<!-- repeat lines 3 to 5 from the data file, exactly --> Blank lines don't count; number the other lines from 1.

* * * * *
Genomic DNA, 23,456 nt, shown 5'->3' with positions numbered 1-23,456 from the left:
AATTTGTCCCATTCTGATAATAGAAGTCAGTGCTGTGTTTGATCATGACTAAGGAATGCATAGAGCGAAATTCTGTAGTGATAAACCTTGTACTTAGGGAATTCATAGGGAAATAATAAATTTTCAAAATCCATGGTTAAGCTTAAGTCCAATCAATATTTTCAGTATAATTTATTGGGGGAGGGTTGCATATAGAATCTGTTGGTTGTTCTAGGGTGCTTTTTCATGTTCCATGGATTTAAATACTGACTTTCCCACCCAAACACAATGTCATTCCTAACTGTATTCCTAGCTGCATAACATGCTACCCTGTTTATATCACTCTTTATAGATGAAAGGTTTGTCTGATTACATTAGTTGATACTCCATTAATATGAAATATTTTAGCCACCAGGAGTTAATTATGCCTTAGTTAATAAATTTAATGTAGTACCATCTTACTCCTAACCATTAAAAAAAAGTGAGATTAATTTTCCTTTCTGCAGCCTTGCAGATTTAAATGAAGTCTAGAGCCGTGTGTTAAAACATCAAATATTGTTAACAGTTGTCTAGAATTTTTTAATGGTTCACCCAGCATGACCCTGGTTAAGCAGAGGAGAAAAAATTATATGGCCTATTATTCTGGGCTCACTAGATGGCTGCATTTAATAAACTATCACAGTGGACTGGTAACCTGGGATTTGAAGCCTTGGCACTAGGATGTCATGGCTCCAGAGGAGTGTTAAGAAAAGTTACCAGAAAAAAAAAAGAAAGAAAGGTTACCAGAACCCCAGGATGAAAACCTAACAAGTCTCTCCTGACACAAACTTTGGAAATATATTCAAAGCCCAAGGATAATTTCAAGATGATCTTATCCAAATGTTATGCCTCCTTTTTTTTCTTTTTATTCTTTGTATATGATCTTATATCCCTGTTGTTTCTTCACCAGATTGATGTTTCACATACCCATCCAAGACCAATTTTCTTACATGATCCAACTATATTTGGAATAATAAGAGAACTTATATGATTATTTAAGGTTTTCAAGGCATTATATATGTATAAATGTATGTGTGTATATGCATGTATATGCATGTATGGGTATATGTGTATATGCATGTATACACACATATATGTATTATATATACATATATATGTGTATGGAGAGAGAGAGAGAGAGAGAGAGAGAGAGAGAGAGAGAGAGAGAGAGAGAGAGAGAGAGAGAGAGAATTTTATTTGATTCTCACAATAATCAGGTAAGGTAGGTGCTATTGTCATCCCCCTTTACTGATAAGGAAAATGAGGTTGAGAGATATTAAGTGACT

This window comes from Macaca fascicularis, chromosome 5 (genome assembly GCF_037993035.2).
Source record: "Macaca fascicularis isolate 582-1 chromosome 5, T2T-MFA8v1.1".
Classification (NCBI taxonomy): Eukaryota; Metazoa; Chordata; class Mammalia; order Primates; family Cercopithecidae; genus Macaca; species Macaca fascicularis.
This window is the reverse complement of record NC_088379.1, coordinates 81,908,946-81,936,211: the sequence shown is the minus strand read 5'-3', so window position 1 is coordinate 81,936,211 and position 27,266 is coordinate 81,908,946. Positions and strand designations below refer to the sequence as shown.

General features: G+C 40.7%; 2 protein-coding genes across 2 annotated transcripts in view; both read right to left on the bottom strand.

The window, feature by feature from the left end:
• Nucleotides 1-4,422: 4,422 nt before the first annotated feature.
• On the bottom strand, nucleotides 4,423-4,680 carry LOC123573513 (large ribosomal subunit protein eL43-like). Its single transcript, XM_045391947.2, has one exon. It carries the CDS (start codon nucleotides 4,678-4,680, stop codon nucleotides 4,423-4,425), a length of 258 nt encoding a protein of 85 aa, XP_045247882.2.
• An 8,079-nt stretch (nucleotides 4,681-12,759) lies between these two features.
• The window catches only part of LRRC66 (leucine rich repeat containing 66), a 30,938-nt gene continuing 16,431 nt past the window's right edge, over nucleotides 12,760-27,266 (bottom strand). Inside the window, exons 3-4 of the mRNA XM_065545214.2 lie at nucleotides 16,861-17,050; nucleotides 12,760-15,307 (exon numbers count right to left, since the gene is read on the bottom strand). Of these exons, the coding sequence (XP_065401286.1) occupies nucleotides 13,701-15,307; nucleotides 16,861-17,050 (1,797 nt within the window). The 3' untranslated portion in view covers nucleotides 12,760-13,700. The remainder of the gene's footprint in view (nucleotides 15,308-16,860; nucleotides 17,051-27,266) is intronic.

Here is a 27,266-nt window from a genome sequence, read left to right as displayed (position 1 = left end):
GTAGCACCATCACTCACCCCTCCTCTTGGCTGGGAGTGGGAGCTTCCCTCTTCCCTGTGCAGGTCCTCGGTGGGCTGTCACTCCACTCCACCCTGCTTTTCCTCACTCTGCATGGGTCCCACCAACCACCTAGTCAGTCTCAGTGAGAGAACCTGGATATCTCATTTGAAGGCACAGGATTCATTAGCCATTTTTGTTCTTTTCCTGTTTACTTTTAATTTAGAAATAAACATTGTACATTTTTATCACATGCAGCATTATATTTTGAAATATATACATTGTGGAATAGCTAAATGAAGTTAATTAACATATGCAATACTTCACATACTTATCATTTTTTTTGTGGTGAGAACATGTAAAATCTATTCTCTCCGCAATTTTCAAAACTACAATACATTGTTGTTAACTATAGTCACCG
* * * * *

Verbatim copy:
This window comes from Macaca fascicularis, chromosome 5 (genome assembly GCF_037993035.2).
Source record: "Macaca fascicularis isolate 582-1 chromosome 5, T2T-MFA8v1.1".
Classification (NCBI taxonomy): Eukaryota; Metazoa; Chordata; class Mammalia; order Primates; family Cercopithecidae; genus Macaca; species Macaca fascicularis.